The European Food Safety Authority (EFSA)’s Eurobarometer on food safety has generated new insights on food safety perceptions from five countries that had not previously participated.
In addition to data garnered from 28 EU Member States last year, the added countries are Albania, Montenegro, North Macedonia, Serbia, and Turkey. These are known as pre-accession countries—they are in the process of integrating EU legislation into their national law.
This Special Eurobarometer study, commissioned by EFSA in 2019, examined:
- Europeans’ overall interest in food safety, including factors affecting food-related decisions, main information channels on food-related risks, changes in behavior and views on the complexity of communication about food-related risks.
- Awareness and risk perceptions when it comes to food safety topics, trust in different sources of information and understanding of the EU food safety system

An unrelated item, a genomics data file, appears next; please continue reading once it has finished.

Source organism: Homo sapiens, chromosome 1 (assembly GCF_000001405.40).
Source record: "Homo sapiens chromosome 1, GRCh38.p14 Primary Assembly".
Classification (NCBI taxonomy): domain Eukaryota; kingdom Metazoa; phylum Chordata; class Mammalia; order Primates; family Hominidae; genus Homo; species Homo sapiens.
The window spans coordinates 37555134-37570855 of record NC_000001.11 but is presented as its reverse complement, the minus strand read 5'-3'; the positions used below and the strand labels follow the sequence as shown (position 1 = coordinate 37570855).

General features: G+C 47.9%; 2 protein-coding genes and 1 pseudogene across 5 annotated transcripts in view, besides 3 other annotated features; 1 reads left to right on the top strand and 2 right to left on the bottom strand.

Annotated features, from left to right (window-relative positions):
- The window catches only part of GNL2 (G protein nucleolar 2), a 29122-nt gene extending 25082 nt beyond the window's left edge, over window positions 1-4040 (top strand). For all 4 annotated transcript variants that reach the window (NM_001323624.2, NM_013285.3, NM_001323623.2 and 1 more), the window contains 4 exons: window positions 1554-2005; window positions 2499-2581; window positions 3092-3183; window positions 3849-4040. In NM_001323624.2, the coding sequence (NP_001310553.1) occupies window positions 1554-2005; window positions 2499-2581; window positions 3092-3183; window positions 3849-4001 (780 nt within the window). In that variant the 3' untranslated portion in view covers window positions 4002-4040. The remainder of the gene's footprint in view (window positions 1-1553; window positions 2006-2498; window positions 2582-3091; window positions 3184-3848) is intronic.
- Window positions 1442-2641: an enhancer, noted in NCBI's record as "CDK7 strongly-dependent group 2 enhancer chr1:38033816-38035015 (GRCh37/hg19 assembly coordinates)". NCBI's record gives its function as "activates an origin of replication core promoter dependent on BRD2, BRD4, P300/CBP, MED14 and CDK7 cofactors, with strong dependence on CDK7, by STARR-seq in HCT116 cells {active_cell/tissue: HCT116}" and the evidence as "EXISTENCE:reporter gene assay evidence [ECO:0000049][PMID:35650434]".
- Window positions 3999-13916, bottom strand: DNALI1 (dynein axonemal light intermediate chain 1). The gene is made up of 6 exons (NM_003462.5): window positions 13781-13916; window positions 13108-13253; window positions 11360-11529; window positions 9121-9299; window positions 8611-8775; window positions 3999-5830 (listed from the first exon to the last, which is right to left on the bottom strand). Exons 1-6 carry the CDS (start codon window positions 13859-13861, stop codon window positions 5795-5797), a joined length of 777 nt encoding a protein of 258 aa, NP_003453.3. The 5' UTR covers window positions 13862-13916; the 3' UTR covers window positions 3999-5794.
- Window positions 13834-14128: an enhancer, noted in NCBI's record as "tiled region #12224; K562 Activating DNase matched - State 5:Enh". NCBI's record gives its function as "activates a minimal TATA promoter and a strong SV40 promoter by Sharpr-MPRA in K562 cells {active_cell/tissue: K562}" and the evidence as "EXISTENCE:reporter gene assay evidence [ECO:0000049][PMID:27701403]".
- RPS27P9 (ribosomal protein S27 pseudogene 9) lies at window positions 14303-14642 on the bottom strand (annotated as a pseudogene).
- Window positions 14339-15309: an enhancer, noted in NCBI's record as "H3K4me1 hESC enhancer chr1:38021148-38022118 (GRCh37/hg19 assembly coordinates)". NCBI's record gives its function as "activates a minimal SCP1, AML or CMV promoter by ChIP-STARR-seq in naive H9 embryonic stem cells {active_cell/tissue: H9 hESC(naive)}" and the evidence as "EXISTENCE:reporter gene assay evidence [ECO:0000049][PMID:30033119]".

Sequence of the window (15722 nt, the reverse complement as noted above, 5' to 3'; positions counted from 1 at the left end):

Some 27,655 respondents from different social and demographic groups were interviewed face-to-face at home in their mother tongue. A few months later, the same study was then replicated in the five pre-accession countries.
A few of the questions and responses included the following:
Respondents were asked whether they ‘are personally interested in the topic of food safety’. Across the EU as a whole, 41 percent of respondents say that they are personally interested in food safety, although this varies considerably by country. In seven Member States, an absolute majority of respondents agree that they are personally interested, most notably Cyprus (65 percent), Finland (64 percent), and Luxembourg and France (both 60 percent). However, respondents are much less likely to agree in Italy (17 percent), Hungary (26 percent), and Czechia (27 percent).
Respondents were asked to specify the importance of factors when they buy food. They were able to give up to three answers from a list of six items. Four items are each chosen by around half of respondents when considering important factors when buying food: where the food comes from (53 percent), cost (51 percent), food safety (50 percent), and taste (49 percent). A slightly lower proportion say that nutrient content is important (44 percent), while respondents are least likely to mention ethics and beliefs as an important factor (19 percent).
The EU study was carried out by the Kantar Network, a research, data, and insight consulting firm based in London. See the entire 104-pages of survey results at EFSA.Europa.eu.